Thomas Vives-Kerl, 21, was described as a “happy-go-luck boy” before he tragically committed suicide. Friends and relatives are blaming an illegal online gambling site for taking all of his money and refusing to pay his winnings.
The young Aussie was an apprentice locksmith with a future in the trades, and a clear business plan. After depositing $200 in the casino account, he won $30,000 – but the dodgy casino refused to pay out.
A Moment of Shame and Madness
Thomas’ mother, Fernanda Vives, said that her son had no outward signs of being suicidal. She claims he was “not a gambler” and that he had serious plans for a bright future. He immediately opened a bank account with his boss with plans to deposit his winnings to create his own business.
After winning $30,000 from the online casino EmuCasino, Thomas was never able to cash out the money, despite several attempts to contact their support. Instead, he continued to gamble with the $30,000 until he lost all of his money.
Mrs. Vives believes it was the massive gambling losses which prompted Thomas’ “moments of shame and madness.” Thomas was considered to be a “happy-go-lucky boy with a cheeky grin,” but his mother said he was really hard on himself when he failed.
“He just hated making mistakes or hated someone not feeling he was doing the right thing,” Mrs. Vives said, “He would just really beat himself up.”
Caught in a Trap
The casino in question was registered in Europe, but used a domain name with .au and Australian support numbers. According to University of Sydney Associate Professor Sally Gainsbury, “They use things like punt, g’day and mate all indicating they are appropriate for Australians,” she said.
Dr. Gainsbury seeks to make gambling safer through research, and one of her chief concerns is the hundreds of illegal online gambling sites operating without official licenses. They prey on innocent young people who are unaware of the risks involved. She also said that gamblers are putting themselves at risk by using unlicensed, offshore gambling sites.
A Current Affair reported the EmuCasino website, which is hosted offshore in Malta, claiming they are “illegally preying on vulnerable young Australians.” The Australian Communications and Media Authority told A Current Affair it was investigating the site and “proceeding with the enforcement and disruption options available to us.”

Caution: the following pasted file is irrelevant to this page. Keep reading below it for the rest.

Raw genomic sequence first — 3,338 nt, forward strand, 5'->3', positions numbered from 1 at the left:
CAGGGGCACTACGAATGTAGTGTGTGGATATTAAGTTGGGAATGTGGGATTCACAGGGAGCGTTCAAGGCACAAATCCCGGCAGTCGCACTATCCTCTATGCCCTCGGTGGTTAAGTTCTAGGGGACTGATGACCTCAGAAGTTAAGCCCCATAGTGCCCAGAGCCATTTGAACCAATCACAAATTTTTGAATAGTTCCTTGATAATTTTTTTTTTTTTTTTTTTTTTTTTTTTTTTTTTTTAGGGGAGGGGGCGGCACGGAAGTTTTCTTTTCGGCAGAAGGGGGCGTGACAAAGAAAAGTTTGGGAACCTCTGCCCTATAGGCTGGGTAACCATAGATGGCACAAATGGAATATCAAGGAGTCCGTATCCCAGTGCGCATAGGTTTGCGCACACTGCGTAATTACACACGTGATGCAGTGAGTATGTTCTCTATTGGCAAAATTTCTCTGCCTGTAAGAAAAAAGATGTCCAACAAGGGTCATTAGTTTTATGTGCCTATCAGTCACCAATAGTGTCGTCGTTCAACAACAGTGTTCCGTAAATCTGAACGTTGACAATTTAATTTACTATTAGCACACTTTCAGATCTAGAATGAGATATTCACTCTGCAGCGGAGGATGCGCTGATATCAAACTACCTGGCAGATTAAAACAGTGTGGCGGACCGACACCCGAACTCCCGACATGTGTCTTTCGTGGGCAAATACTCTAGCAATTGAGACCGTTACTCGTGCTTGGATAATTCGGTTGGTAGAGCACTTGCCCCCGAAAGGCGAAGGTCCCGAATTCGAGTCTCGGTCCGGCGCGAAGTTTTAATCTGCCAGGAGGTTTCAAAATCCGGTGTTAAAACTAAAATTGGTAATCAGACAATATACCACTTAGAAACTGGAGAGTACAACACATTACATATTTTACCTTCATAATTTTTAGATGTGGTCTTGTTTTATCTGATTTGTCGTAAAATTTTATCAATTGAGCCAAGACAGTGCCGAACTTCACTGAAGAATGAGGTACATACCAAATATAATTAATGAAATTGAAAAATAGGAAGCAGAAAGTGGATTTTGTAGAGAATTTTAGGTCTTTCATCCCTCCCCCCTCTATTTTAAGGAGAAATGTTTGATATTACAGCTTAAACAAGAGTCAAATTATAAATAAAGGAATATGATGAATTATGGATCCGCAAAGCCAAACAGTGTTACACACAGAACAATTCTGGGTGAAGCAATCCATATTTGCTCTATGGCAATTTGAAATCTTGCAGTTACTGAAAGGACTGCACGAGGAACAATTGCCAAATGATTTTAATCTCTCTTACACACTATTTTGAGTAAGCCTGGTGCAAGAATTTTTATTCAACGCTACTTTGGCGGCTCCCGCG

Gambling Is Huge Down Under
According to Australian media, Australians are the world’s biggest gamblers, pumping over $600 million into illegal online casinos each year.
Dr. Gainsbury said that people who gamble online are not doing anything wrong, but they are taking a huge risk that the site might be a ‘dodgy dingo casino’ which scams its customers. She illustrates the importance of researching an online casino to determine if it is reputable.
“The game might be rigged, even if you do win, the game might be impossible to get your money out of and as an Australian using an offshore gambling site, you have no recourse, you cannot complain to the police, there is nowhere you can go,” Dr. Gainsbury said.
There are many legal gambling outlets available to Australians, both online and on land. The famous land-based casino Crown has its own scandals at the moment, but they are in fact a legally-licensed casino. Many Australian online casinos also provide safe, legal gaming options, but gamblers must do their due diligence to separate the good, the bad, and the ugly.
People read restaurant reviews or online opinions before they eat or shop, and they should put an equal or greater amount of research into checking out an online casino before plunking down any real money.
A legal online casino will have its credentials displayed, proving it has been reviewed and licensed by a reputable gambling authority. In addition, a good online casino will have up-to-date certifications, as well as links to organizations which provide help for gambling addicts.
Sadly, a few rotten apples threaten to spoil the bunch.
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